Can You Grow Out of Eczema? We Asked Derms

We have good news and bad news.

If you're a parent of a child with eczema, or suffer from it yourself, you're probably all too familiar with the infuriatingly fickle skin condition. According to the National Eczema Association, over 31 million Americans are affected by some form of eczema, typically presented as dry, discolored (often red), swelling, and/or oozing patches along the skin.

"Itchiness is another hallmark symptom," says Joshua Zeichner, MD, a board-certified dermatologist in New York City. "It usually develops on the inside of the elbows and behind the knees; however, it can occur almost anywhere on the body."

But eczema looks different on everyone, which is why it's still a mystery to even the most well-versed dermatologists. While some only remember it as a childhood experience, others never really seem to shake it off. But where exactly does eczema come from, and does it ever really go away? Here, Dr. Zeichner helps us break down the causes and effects of this all-too-common and often discomforting skin condition.

What causes eczema?

"Eczema occurs when the skin barrier cannot adequately protect itself from the environment, leading to microscopic cracks, loss of hydration, and inflammation," explains Dr. Zeichner.

He says eczema is typically passed down through genes, but in some cases may result from or be exacerbated by allergens, cold, dry weather conditions, and even certain skincare practices. "This includes over-scrubbing and using formulas that contain harsh ingredients, such as hydroxy acid or retinol, which can lead to direct irritation with skin barrier disruption," he explains.

Proper bathing is especially important for those suffering eczema. "Excessive exposure to water, especially at hot temperatures, can strip the skin of oils essential for proper barrier function, making matters worse," Dr. Zeichner cautions. He recommends keeping showers short (10 minutes or less) and temperatures around what you'd expect a heated pool to feel like in the summertime. "Then make sure to apply moisturizer immediately afterward."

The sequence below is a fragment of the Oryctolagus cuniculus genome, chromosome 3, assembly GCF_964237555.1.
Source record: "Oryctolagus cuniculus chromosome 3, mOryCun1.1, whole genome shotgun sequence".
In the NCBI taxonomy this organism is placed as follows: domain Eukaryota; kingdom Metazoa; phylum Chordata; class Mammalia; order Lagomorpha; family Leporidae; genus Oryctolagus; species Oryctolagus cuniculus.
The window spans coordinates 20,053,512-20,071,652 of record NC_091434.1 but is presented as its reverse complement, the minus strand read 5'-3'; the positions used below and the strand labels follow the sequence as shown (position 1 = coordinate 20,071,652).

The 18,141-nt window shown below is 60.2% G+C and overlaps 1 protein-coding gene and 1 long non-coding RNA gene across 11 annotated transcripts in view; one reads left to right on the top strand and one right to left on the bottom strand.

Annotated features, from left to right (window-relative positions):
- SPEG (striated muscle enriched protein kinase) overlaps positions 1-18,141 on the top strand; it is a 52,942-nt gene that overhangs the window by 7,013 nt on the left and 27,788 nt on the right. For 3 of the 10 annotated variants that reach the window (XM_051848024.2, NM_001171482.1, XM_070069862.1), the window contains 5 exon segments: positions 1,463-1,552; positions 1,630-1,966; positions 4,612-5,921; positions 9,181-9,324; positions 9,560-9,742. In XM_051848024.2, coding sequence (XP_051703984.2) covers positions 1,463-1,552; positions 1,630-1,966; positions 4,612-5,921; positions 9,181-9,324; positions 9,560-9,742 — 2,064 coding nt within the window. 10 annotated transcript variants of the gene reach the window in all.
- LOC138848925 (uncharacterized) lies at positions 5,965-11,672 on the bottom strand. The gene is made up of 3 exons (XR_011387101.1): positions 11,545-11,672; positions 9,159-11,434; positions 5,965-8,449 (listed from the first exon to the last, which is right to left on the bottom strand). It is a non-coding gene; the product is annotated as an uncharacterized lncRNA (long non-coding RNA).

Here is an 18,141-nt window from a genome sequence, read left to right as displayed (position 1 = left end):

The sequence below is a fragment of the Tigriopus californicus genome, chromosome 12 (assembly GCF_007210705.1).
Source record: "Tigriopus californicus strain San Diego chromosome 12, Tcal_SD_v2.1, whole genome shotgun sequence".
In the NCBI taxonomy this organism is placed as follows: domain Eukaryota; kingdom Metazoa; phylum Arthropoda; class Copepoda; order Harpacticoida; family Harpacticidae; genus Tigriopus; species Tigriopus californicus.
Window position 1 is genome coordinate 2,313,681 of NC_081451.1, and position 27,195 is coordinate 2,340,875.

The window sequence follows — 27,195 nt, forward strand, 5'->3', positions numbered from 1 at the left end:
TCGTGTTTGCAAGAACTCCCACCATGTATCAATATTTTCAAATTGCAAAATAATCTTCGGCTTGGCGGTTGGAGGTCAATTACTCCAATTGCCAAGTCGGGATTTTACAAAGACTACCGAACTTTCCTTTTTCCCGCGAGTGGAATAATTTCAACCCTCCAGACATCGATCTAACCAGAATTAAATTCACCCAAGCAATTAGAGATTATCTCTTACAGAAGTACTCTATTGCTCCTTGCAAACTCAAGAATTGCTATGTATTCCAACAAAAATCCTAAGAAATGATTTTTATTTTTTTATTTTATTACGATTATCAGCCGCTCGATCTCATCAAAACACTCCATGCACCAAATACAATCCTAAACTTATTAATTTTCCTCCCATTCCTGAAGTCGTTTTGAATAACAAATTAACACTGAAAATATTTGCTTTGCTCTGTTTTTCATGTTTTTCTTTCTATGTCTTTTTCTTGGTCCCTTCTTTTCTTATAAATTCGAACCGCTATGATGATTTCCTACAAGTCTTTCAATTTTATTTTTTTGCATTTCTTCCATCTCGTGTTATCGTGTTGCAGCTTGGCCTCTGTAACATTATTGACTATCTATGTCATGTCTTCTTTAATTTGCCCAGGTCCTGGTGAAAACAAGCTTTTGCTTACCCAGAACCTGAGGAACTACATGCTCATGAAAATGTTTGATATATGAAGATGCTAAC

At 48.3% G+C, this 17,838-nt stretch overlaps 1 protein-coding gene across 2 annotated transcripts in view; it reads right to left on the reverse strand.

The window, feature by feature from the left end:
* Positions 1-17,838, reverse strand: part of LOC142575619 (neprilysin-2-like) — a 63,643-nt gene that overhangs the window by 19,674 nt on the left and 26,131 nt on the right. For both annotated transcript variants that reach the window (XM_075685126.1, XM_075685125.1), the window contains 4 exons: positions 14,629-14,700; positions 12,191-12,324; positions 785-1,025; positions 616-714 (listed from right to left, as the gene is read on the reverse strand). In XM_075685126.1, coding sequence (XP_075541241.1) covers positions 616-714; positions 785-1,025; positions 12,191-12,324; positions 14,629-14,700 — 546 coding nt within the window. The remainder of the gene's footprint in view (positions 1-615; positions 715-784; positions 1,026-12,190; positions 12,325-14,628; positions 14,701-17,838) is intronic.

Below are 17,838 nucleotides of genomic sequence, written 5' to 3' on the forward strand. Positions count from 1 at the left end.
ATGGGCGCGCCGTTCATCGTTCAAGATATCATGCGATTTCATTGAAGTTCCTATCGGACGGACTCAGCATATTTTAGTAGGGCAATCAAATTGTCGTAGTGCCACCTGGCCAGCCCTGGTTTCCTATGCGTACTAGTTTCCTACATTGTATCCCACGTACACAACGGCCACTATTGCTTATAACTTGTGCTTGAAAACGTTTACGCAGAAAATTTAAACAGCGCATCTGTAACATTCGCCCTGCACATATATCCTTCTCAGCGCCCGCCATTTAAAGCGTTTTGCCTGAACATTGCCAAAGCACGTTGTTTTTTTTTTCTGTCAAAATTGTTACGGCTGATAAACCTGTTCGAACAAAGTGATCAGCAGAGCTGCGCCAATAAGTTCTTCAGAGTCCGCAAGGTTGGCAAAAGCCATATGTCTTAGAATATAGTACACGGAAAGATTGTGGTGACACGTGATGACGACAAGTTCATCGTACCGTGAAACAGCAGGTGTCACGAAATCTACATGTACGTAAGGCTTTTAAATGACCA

Can someone outgrow eczema?

Technically, yes—usually if they were born with it. In a study from the Journal of the American Academy of Dermatology, most eczema will present itself in early childhood. The good news? Most babies who develop eczema in the first few months of life will show improvements by the age of 3, and around two-thirds of them will suffer only occasional breakouts or completely outgrow their symptoms by their teen years. Even when it does appear in adults, it tends to be milder.

can-you-grow-out-of-eczema: woman scratching back
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However, a small percentage of babies who develop eczema will not outgrow it. And in certain instances of adult onset, eczema does develop after individuals turn 18. In fact, the National Eczema Association finds that roughly one in four adults with eczema report initial symptoms coming on later in life. "When eczema is caused by genetics or developed as an adult, it can have longer-lasting effects, with flare-ups occurring throughout life," says Dr. Zeichner. "If the eczema is caused by external factors like dry weather or irritating skincare products, it will usually improve once the aggressor is eliminated."

What's the best treatment for eczema?

According to Dr. Zeichner, eczema is often dealt with in one of two ways. "First, you'll want to repair the skin barrier using good moisturizers, ideally with ceramides (lipid-restoring) or colloidal oatmeal (soothing). Second, you'll want to reduce the inflammation, in which case over-the-counter anti-inflammatory creams can be useful," he advises.

In the event that over-the-counter treatments are not helping, Dr. Zeichner suggests visiting a board-certified dermatologist for prescription treatment options. It is possible to keep the rashes at bay— even if it's something you won't grow out of.

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